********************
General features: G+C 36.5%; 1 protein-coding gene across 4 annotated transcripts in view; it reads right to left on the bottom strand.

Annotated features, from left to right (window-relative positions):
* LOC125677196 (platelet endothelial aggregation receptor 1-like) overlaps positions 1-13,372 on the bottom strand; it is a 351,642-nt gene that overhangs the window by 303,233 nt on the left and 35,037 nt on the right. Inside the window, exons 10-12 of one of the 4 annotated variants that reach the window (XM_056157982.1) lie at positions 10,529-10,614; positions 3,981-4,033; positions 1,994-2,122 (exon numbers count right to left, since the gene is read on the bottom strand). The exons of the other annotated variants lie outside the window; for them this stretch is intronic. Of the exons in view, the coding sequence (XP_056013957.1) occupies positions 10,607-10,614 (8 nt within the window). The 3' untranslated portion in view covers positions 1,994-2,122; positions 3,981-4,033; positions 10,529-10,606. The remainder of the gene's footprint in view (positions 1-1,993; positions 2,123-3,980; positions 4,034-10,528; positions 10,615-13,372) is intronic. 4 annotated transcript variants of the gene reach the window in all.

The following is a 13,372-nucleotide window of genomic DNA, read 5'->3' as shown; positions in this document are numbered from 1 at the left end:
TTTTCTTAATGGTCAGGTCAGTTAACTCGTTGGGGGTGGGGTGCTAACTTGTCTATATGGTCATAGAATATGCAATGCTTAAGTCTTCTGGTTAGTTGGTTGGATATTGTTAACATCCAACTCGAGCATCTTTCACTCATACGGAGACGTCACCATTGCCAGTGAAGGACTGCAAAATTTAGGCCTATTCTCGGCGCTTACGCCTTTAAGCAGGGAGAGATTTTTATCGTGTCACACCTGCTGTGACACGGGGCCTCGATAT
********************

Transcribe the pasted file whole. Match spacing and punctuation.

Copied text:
General features: G+C 36.5%; 1 protein-coding gene across 4 annotated transcripts in view; it reads right to left on the bottom strand.

Annotated features, from left to right (window-relative positions):
* LOC125677196 (platelet endothelial aggregation receptor 1-like) overlaps positions 1-13,372 on the bottom strand; it is a 351,642-nt gene that overhangs the window by 303,233 nt on the left and 35,037 nt on the right. Inside the window, exons 10-12 of one of the 4 annotated variants that reach the window (XM_056157982.1) lie at positions 10,529-10,614; positions 3,981-4,033; positions 1,994-2,122 (exon numbers count right to left, since the gene is read on the bottom strand). The exons of the other annotated variants lie outside the window; for them this stretch is intronic. Of the exons in view, the coding sequence (XP_056013957.1) occupies positions 10,607-10,614 (8 nt within the window). The 3' untranslated portion in view covers positions 1,994-2,122; positions 3,981-4,033; positions 10,529-10,606. The remainder of the gene's footprint in view (positions 1-1,993; positions 2,123-3,980; positions 4,034-10,528; positions 10,615-13,372) is intronic. 4 annotated transcript variants of the gene reach the window in all.

The following is a 13,372-nucleotide window of genomic DNA, read 5'->3' as shown; positions in this document are numbered from 1 at the left end:
TTTTCTTAATGGTCAGGTCAGTTAACTCGTTGGGGGTGGGGTGCTAACTTGTCTATATGGTCATAGAATATGCAATGCTTAAGTCTTCTGGTTAGTTGGTTGGATATTGTTAACATCCAACTCGAGCATCTTTCACTCATACGGAGACGTCACCATTGCCAGTGAAGGACTGCAAAATTTAGGCCTATTCTCGGCGCTTACGCCTTTAAGCAGGGAGAGATTTTTATCGTGTCACACCTGCTGTGACACGGGGCCTCGATAT